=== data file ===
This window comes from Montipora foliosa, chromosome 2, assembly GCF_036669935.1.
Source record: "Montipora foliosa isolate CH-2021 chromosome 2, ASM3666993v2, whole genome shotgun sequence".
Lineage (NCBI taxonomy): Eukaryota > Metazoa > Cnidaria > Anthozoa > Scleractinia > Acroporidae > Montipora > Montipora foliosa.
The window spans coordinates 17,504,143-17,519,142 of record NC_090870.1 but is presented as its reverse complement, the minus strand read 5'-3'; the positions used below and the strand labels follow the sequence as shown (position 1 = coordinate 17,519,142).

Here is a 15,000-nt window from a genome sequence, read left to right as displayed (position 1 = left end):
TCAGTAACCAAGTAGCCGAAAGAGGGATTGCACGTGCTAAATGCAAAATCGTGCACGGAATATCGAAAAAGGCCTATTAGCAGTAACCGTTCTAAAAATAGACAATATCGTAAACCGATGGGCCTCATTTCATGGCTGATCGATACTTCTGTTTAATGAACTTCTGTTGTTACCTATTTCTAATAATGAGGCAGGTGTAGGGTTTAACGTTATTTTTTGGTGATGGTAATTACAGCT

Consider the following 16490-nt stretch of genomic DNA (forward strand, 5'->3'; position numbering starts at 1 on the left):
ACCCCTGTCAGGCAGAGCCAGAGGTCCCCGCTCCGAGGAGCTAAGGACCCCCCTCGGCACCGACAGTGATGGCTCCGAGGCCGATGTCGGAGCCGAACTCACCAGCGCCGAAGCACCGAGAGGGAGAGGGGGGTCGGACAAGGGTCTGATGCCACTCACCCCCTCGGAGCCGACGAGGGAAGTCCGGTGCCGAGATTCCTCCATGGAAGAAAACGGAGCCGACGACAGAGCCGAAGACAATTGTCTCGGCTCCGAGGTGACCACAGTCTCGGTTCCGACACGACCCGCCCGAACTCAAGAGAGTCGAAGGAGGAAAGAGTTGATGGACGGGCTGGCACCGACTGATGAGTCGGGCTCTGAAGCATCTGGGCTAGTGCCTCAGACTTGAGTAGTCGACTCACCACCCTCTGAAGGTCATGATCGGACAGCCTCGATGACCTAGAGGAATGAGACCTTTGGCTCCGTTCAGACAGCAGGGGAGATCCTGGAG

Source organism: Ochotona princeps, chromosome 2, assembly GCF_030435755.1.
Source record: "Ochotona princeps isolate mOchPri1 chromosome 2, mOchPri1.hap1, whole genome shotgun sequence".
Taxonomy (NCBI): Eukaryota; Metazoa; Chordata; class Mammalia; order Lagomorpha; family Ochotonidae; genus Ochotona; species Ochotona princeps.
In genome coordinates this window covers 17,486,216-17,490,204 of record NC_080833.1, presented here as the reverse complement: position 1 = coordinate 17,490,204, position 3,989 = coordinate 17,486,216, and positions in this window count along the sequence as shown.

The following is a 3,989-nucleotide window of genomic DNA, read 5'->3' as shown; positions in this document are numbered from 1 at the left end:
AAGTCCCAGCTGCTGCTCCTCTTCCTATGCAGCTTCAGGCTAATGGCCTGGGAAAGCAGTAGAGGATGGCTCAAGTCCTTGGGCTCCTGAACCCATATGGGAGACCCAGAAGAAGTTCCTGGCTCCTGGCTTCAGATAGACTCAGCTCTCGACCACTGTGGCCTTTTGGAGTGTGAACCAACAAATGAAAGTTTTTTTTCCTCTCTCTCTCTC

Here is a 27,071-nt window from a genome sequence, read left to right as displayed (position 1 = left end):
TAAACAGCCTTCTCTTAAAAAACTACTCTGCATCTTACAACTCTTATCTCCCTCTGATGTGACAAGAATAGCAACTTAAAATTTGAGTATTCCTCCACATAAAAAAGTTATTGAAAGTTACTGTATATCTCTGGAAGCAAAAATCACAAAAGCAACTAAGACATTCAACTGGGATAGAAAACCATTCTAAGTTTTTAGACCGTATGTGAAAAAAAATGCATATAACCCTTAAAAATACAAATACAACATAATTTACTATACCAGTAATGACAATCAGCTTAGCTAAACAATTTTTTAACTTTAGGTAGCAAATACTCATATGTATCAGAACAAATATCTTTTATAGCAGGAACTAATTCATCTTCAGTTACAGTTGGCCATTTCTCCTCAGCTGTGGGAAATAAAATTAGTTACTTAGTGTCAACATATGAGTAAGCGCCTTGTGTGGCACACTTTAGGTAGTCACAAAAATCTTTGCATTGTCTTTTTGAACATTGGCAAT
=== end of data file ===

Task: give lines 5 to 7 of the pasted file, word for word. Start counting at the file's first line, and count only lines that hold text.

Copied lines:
Here is a 15,000-nt window from a genome sequence, read left to right as displayed (position 1 = left end):
TCAGTAACCAAGTAGCCGAAAGAGGGATTGCACGTGCTAAATGCAAAATCGTGCACGGAATATCGAAAAAGGCCTATTAGCAGTAACCGTTCTAAAAATAGACAATATCGTAAACCGATGGGCCTCATTTCATGGCTGATCGATACTTCTGTTTAATGAACTTCTGTTGTTACCTATTTCTAATAATGAGGCAGGTGTAGGGTTTAACGTTATTTTTTGGTGATGGTAATTACAGCT

Consider the following 16490-nt stretch of genomic DNA (forward strand, 5'->3'; position numbering starts at 1 on the left):